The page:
Conceptual Framework Overview
The last BOT/NCATE visit occurred in spring of 1996. Since that time, the conceptual framework has undergone significant development (Conceptual Framework History). It has been reviewed and revised by faculty from a variety of disciplines, both within and outside the Unit, and reflects their shared vision with regard to the preparation of professionals wishing to work in P-12 schools. Further, the Unit has shared the conceptual framework with colleagues in P-12 settings, both as a way to seek their input and to share the Unit's vision. The conceptual framework is aligned with national and state standards--e.g.., INTACS, The National Board of Professional Teaching Standards, the Minnesota Board of Teaching--as well as with the missions of the college and university, in both an elaborated and abbreviated format (Detailed Alignment of Standards, Abbreviated Alignment of Standards).
After creating the alignment of standards, the Unit developed indicators related to each area of the conceptual framework--knowledgeable, reflective, humanistic, and creative (Conceptual Framework Indicators). These indicators provide coherence among course curricula, instructional practices, field experiences and clinical practice. Thus, as candidates complete requirements for their programs of study, they navigate through an integrated system of coursework and clinical experiences designed to help them develop a professional commitment to the knowledge, skills, and dispositions articulated in the conceptual framework. Continuing programs at the graduate level within the Unit are also aligned with the National Board of Professional Teaching Standards (Graduate Alignments). To ensure that the shared vision of the Unit integrates fully within all aspects of various programs of study, the Unit has developed an assessment plan. Its purpose is to provide a systematic method for data analysis to review and revise curriculum, instruction, field experiences and clinical practices at entry, mid, and exit points of programs.
The conceptual framework articulates the philosophy of the institution's Teacher Education Unit. Candidates at MSUM encounter ideas and experiences designed to help them become professionals who are knowledgeable, humanistic, reflective, and creative. Unit faculty believe candidates must develop a strong knowledge base in the content of their field and in the pedagogical understandings necessary to transform that content in ways that support students' learning. Unit faculty also believe candidates must know the ways in which technology can be used to support student learning, and understand the professional knowledge base that will guide their efforts as practitioners. Unit faculty members also recognize the importance of candidates displaying a strong commitment to helping all students learn and to recognizing and building on the strengths of student diversity as they plan instruction. Aligned with the MSUM and College of Education and Human Services (CEHS) mission statements, with professional, state, and national standards, and with current research (Conceptual Framework Literature Review), the framework serves as the guiding document for faculty and staff educating those who would work in P-12 schools.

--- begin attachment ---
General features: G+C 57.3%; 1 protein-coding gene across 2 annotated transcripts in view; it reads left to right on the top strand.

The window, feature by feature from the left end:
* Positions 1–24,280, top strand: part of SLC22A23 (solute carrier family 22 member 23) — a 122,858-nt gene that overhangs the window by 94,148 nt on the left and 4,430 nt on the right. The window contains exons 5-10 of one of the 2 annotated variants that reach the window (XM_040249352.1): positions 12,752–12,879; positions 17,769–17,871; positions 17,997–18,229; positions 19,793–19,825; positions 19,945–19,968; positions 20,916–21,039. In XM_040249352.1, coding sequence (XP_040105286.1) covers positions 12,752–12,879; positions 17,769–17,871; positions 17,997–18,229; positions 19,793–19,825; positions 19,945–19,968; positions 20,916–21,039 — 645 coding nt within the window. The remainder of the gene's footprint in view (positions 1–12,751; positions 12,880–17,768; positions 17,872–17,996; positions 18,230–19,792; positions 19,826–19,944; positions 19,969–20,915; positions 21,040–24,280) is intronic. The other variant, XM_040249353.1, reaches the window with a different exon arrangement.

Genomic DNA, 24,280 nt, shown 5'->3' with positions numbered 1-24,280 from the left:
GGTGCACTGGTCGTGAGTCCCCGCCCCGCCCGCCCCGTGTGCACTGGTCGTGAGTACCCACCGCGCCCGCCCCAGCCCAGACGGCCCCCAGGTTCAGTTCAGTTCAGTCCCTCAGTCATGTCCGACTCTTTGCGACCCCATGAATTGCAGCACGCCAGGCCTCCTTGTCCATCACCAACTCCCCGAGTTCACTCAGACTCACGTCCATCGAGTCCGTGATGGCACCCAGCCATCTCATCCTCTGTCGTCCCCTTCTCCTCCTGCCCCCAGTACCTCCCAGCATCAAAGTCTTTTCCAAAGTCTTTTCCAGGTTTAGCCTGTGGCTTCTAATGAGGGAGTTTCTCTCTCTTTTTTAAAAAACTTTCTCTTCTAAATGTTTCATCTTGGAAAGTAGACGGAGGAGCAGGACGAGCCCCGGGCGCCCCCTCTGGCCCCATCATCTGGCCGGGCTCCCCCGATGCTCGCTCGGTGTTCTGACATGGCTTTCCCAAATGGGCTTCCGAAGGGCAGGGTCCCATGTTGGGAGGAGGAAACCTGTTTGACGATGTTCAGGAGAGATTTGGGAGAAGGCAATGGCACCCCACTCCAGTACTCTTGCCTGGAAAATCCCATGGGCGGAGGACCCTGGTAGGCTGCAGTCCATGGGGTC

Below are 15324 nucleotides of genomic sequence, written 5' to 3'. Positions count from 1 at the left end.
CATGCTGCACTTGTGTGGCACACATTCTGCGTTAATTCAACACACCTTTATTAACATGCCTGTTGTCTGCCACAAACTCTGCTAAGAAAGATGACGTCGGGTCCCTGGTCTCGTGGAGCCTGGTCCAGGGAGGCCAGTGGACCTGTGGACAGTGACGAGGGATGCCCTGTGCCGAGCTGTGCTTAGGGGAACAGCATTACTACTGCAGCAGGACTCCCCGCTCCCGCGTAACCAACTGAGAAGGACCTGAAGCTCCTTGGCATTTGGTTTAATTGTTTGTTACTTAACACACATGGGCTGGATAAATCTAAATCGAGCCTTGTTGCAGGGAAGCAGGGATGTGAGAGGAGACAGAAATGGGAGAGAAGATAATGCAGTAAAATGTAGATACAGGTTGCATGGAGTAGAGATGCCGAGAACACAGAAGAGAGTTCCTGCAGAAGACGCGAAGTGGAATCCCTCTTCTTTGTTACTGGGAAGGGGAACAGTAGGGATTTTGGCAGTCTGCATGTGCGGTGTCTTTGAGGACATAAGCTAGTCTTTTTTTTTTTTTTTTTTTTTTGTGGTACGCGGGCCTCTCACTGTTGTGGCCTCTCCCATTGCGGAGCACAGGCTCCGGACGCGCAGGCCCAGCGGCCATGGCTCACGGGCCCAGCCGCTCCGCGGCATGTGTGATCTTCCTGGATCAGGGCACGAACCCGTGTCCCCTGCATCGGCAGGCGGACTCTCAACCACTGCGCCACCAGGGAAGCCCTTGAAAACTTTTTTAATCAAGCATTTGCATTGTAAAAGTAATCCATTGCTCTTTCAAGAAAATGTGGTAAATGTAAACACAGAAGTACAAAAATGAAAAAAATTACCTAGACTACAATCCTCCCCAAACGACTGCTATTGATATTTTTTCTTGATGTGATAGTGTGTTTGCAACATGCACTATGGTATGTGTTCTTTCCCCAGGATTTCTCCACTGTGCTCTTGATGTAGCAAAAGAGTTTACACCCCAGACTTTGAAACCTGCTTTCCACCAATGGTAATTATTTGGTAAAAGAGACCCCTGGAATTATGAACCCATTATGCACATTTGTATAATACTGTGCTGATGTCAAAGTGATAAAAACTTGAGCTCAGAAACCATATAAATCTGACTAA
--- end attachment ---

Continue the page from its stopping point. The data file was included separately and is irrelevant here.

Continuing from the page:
In addition to a conceptual framework that reflects a commitment to high ideals, Unit faculty, too, are committed to those same ideals. Faculty are professionally committed to the mission of both Minnesota State University Moorhead and the CEHS.--to foster excellence in learning and teaching and to emphasize developing the unique talents of each person. Faculty model their commitment to these missions through continuing professional development and by actively contributing to their fields of interest.
Faculty are committed to diversity and recognize the value of having individuals from a variety of backgrounds work with and learn from one another in order to better understand themselves and the world.
Faculty value the pursuit of knowledge and are committed to the thoughtful and appropriate use of instructional resources to support learning. To that end, faculty provide opportunities for candidates to develop an understanding of the ways in which technology might support instruction, as well as an awareness of the limitations of technology.
Faculty acknowledge the importance of communities of learners wherein students work together to construct knowledge, develop dispositions, and acquire skills that will enable them to act in and on the world.
The conceptual framework of the Unit, and the faculty dedication to the guiding principles described in it, reflect our commitment to create programs that foster in those seeking to work in P-12 schools the knowledge, skills, and dispositions necessary to engage in the complex act of teaching. As candidates deepen their capacities in the four areas--knowledgeable, humanistic, reflective, and creative--they will develop the ways of knowing they will need to become transformational teachers.